The numbers of cull cows coming to slaughter in the UK in July of this year has increased by 13.8% on the same period in 2014, according to the AHDB (the organisation for British beef and lamb).
This increase brings the UK’s July cull cow slaughterings to 53,681 head, which is an increase of 6,516 head from July 2014.
The increased numbers of cows coming to slaughter has also been mirrored in the UK’s marts, data from the AHDB shows.
Cull cow numbers including both beef and dairy being sold through UK’s marts are currently running approximately 1,500 ahead of the same period in 2014 to reach 97,774 head.
However, this is not a true reflection of the market. Looking at dairy cull cow throughput in isolation their numbers have increased dramatically to reach 56,007. This is an increase of 14% on the 2014 values.
UK marts have seen an increase in dairy cows passing through their mart rings for each individual month so far this year with the largest increases happening in January (1,104), February (1,174) and July (1,674).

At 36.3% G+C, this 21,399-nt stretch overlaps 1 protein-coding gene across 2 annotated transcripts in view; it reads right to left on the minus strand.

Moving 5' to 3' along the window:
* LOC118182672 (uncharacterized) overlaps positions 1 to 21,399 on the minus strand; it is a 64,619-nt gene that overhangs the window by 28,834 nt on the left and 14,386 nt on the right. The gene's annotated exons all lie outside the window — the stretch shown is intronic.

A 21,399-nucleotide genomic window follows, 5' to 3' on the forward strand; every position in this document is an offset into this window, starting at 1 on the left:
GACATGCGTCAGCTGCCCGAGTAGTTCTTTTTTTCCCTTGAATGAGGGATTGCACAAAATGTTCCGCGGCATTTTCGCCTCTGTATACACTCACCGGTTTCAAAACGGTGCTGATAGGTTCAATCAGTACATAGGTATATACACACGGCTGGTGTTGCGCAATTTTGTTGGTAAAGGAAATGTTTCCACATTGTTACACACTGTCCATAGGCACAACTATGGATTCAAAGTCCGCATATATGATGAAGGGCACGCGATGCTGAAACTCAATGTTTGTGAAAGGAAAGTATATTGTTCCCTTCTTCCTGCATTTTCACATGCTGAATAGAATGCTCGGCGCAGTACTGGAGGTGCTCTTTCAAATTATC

Despite the increased numbers of dairy cows entering the market place the number of beef cows available has declined 5,265 head on the same period in 2014.
This brings the total number of UK beef cows sold through marts to 41,764 head which is a reduction of 13%.
The current British R3 cull cow price is 260.3p/kg or 358c/kg, says the AHDB.
According to Debbie Butcher, Senior Analyst with the AHDB the spike in cow culling occurred as a result of the difficult summer dairy farmers in the UK have faced.
She added that the poor milk price has lead to an increase in the number of cull cows coming on stream.
The difficulties in the dairy sector are starting to hit, we (AHDB) expect the numbers to increase in August also as more cows come to the market on the back of poor milk prices.
According to Butcher, the AHDB are also expecting increased number of dairy culls coming on line as it nears housing.
The cull cow trade in the UK in 2015 has been a tale of two halves, she said, with the market for cull cows being strong in the first half of 2015, while it is a different story for the second half of 2015.
However, she added that things are looking a lot better on the beef side in the UK as these farmers are in a better economic position than the dairy farmers.